Miss Gwyneth Lewis, former senior technician in the Section of Pathology and Tumour Biology (Leeds Institute of Molecular Medicine), died on 12th July 2011. By dint of the nature of her responsibilities, much of her work was carried out in conjunction with the Department of Histopathology and Molecular Pathology, Leeds Teaching Hospitals NHS Trust.
Professor Phil Quirke writes:
"Gwyneth Lewis joined the University Department of Pathology in 1972 straight from school, working in the Cell Culture Unit in Clarendon Road as a junior laboratory technician. On the death of Mrs Mary Firth, she took over the running of the unit at the age of twenty-one. On the amalgamation of the disparate laboratories of Pathology into the Algernon Firth building, she began working in the histology laboratories. In these University and Hospital laboratories she continued to work for the whole of her professional career facilitating patient care, University research and teaching.
Gwyneth was dedicated to her work, always happy to be of assistance to anybody who needed it and especially in the surgical dissection laboratory. In this laboratory Pathologists work closely one on one with biomedical scientists, sometimes spending hours examining tissues excised by the surgical teams. During the 1980’s and 1990’s Gwyneth enthusiastically helped in the lengthy examinations of rectal cancer and subsequently colonic cancers that led to pathologists worldwide changing their dissection techniques. This careful work led to the recognition of the importance of the surgical margin in determining pelvic recurrence of bowel cancer and to a number of optimized operations that are currently being introduced into practice in Leeds, Europe, USA and South America. Gwyneth had immense patience with us as young pathologists and was always a pleasure to work with at the dissection bench. She had a wide knowledge of laboratory techniques and was always up for a technical challenge. Gwyneth was renowned for her commitment to the job and she was usually the last person to leave the lab at the end of the day. She always worked more than her contracted hours because she wanted to "finish things off" before she went home. Gwyneth was totally reliable and always instantly recognisable within the Department because of her ‘Titian’ coloured hair. Over the years she treated the succession of juniors of all staff groups that she trained with good humour and saw them spread over the UK both to University and NHS Departments of Pathology. A sizeable number of these are currently senior academics and NHS consultants within Leeds and elsewhere.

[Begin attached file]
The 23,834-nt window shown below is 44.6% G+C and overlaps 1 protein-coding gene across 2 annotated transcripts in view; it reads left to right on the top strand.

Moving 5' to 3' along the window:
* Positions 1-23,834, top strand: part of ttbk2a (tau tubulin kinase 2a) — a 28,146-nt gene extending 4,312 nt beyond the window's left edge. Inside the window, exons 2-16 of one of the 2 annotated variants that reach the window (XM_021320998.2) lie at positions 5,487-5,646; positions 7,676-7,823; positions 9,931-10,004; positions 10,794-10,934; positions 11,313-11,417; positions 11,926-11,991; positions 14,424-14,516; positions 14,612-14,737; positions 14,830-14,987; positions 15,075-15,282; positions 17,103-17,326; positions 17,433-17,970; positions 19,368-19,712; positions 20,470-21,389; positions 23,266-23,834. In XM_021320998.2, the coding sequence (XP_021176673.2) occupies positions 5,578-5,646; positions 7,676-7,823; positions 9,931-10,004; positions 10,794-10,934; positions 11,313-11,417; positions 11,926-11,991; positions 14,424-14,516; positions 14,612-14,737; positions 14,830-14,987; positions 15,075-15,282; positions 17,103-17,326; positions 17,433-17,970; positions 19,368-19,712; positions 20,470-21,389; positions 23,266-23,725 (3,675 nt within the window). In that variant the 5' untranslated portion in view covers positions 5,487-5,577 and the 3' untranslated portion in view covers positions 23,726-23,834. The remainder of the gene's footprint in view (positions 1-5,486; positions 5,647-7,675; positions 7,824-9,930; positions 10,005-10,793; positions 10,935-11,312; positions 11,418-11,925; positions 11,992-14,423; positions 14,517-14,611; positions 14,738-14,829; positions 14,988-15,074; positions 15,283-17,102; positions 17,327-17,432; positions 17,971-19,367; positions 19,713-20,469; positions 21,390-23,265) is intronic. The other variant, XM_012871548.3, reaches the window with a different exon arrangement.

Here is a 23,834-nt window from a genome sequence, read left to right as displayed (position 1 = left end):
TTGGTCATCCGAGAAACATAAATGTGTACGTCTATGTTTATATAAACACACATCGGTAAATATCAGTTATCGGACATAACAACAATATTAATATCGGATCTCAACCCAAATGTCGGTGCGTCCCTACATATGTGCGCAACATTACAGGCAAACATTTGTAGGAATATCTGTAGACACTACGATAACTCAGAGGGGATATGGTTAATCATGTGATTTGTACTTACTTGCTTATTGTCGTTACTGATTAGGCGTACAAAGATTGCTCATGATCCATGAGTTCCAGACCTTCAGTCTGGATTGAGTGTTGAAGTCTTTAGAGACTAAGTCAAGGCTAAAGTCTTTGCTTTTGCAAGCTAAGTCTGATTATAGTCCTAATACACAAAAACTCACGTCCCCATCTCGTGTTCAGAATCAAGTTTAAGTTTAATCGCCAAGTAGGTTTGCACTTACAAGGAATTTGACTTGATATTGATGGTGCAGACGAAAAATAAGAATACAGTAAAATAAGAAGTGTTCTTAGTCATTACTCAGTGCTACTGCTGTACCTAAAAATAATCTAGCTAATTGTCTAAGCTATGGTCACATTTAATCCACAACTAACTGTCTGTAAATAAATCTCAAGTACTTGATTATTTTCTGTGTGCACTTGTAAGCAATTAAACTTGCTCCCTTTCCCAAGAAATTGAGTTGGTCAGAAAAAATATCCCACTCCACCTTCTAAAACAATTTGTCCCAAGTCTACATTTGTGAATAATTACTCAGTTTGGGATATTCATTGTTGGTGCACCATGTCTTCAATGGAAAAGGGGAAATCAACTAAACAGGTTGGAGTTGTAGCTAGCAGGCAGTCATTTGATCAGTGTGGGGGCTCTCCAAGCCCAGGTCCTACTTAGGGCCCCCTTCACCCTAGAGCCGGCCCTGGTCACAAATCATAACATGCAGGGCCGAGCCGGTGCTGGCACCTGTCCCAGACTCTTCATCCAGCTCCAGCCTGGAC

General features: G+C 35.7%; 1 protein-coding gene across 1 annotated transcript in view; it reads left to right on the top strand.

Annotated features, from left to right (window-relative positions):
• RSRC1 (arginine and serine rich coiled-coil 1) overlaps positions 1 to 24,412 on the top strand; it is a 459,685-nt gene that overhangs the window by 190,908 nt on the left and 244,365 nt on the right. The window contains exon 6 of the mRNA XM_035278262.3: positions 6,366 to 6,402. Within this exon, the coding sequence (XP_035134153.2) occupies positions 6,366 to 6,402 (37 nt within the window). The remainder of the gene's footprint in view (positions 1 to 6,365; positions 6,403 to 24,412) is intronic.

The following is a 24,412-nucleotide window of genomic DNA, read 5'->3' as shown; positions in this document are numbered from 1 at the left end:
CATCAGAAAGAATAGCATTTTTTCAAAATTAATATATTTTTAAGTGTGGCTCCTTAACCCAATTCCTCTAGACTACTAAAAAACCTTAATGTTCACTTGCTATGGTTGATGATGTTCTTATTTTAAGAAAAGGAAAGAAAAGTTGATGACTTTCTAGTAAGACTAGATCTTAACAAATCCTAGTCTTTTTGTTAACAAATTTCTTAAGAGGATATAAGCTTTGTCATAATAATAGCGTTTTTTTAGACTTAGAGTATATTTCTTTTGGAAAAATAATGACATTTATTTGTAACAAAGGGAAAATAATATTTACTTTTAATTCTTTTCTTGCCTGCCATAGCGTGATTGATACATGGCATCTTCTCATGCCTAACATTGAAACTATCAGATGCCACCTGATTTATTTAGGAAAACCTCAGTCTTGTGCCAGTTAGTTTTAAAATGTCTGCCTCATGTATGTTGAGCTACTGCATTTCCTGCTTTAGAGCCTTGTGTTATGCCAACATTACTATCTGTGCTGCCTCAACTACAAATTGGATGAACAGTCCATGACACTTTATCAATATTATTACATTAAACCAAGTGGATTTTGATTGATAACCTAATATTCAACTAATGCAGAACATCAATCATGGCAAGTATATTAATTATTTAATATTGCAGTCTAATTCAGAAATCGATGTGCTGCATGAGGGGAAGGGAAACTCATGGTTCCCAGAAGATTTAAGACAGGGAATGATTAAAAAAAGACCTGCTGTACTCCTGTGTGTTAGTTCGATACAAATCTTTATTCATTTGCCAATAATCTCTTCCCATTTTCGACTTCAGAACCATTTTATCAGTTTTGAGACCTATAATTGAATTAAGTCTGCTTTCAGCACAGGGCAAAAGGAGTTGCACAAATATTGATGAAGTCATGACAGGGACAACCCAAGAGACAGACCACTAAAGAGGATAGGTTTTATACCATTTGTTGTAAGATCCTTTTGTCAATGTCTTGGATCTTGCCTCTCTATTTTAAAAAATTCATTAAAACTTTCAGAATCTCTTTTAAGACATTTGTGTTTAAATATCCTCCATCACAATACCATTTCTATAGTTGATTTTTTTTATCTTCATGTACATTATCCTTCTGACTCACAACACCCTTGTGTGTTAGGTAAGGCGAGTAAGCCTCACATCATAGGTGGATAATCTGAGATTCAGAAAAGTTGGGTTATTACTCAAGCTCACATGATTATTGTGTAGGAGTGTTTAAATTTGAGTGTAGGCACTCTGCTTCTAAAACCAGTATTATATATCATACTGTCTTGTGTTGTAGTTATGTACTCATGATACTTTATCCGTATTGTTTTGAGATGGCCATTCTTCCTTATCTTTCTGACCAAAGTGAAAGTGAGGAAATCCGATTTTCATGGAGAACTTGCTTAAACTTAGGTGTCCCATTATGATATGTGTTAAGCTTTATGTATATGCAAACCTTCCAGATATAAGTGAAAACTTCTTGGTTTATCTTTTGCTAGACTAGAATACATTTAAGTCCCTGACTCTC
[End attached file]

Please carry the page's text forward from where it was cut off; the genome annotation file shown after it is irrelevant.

Gwyneth worked for the University for the whole of her professional life. Her first love was the NHS service department working at the joint University/NHS Department in the Algernon Firth Institute of Pathology at Leeds General Infirmary, then moving to the new laboratory at Morley and subsequently to the new NHS Bexley Wing at St James’s University Hospital.
Gwyneth taught laboratory skills to many trainee Biomedical scientists as well as many intercalated BSc medical students, MD and PhD students who passed through the University Department over more than 30 years, and subsequently to many young pathologists in training through the NHS service laboratories.
Her interests outside medicine were classical music and opera.
Unfortunately, in recent years she suffered a succession of illnesses, borne uncomplainingly and with fortitude and courage."
Gwyneth Lewis is survived by her sister, Mrs Olwyn Scott.
The funeral service will take place on Wednesday, 27 July, 2011, at 12.20pm, at Lawnswood Crematorium, Otley Road, Leeds 16.
In keeping with Gwyneth’s wishes, there will be no gathering after the service and no flowers. If anyone wishes to make a donation, Gwyneth requested that this be made to support research into Alzheimer’s disease.In memory of Gwyneth Lewis, the flag will be flown at half-mast on the Parkinson Building on Wednesday.